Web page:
Both of these pictures help us understand our role as Christ-followers. We serve the Lord. We have been given a great trust. We have been called to share the secret things of God. We have been called to share with others the mysteries of God’s love and grace. As a Doctor is called to help people find and maintain health, so our job as followers of Christ is to help people find spiritual health. There is no greater privilege….there is no higher pursuit. When we forget out job, when we stand in His spotlight, when we promote ourselves instead of Him, when we promote our church over others, and when we spotlight our spiritual successes we not only prove unfaithful . . . we abandon the great privilege that we have been given. We are not only robbing others . . . we are robbing ourselves!
Imagine being a tour guide in a great art museum that housed the masterpieces of the world. Your job as a guide is to bring people to the paintings or Renoir, Cezanne, Rembrandt, DaVinci, Michelangelo and others and help them see why their works are considered masterpieces. Your job is to help people see things they may not have seen or appreciated before. However, let’s say that instead of doing this, you take your tour group to a side room and spend the day showing them pictures of your family. No matter how attractive or interesting your life may be, you would be fired from your job. You would be stealing from these people the opportunity to enjoy a greater beauty. Not only so, you would be wasting your time because you could be doing something much greater: introducing people to the masters.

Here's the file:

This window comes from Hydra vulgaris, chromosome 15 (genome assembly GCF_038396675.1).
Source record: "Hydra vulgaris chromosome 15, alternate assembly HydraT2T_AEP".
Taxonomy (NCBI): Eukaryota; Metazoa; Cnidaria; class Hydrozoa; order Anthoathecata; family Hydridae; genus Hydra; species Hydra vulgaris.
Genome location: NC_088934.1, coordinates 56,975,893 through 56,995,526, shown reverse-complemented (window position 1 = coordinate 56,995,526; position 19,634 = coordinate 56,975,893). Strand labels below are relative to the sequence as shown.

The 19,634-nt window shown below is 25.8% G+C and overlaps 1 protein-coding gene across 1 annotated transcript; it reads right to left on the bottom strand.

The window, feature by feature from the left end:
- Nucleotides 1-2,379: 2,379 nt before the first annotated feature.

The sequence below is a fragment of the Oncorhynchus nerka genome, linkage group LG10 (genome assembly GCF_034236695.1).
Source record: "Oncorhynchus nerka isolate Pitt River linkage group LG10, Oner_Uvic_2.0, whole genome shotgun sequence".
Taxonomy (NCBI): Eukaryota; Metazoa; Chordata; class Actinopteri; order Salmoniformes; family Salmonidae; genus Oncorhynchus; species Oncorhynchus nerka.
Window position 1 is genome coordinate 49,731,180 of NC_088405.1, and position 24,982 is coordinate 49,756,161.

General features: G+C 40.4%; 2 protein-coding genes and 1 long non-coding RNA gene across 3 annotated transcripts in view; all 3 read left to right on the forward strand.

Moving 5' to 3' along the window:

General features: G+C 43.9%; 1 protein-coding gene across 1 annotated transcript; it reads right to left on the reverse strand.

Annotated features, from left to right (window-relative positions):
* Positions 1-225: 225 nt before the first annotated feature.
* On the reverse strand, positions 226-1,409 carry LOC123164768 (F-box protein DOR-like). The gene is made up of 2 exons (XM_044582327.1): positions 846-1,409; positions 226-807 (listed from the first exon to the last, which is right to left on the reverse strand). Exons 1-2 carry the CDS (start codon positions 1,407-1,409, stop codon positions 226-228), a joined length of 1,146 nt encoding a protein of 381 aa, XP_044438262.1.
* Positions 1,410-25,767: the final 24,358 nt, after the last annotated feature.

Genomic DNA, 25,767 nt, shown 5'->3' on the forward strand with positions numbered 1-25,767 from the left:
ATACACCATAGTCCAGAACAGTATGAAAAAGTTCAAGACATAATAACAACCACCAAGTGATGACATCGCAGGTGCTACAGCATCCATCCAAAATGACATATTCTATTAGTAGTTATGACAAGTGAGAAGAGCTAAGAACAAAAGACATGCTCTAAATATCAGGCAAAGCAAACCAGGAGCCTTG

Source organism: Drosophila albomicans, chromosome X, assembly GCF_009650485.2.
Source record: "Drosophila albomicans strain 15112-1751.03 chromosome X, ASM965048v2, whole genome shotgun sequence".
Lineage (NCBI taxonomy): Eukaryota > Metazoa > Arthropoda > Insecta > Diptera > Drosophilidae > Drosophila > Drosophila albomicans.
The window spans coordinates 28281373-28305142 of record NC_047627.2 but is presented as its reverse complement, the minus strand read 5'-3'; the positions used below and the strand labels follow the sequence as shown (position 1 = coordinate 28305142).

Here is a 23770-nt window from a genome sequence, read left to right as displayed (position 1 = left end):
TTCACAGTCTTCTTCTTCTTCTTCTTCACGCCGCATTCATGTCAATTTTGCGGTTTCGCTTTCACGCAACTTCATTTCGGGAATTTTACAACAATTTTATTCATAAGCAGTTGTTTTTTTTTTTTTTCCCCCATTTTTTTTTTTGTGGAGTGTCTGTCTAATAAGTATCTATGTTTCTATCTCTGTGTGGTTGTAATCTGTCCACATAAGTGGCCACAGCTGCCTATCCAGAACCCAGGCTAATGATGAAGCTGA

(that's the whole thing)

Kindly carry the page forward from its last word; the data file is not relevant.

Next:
This is what we are doing when we bicker about whose church, Pastor, or experience is better. Our job is to introduce people to God and His expression of love and grace in Jesus Christ. Our job is not to expound our theories but to share His Word. When we fail to do these things, when we divert attention from Him, we are unfaithful stewards and rebellious servants.
Paul addressed this spirit of competition from another level. He wrote,
3 I care very little if I am judged by you or by any human court; indeed, I do not even judge myself. 4 My conscience is clear, but that does not make me innocent. It is the Lord who judges me. 5 Therefore judge nothing before the appointed time; wait till the Lord comes. He will bring to light what is hidden in darkness and will expose the motives of men’s hearts. At that time each will receive his praise from God.
In this passage Paul recognized that there were three different sources of judgment. Two were unreliable. The first is the judgment of others. There will always be those who are eager to tell you what you are doing wrong . . . even if you don’t ask them! Paul was not concerned about the judgment of others.
Don’t get me wrong, we can learn a great deal from each other. Other people can often see things in us that we cannot see. Each week Rick and I talk about the sermon for the week. It provides an additional perspective that sometimes helps us see things we didn’t see before. I believe each message is better because of this collaboration.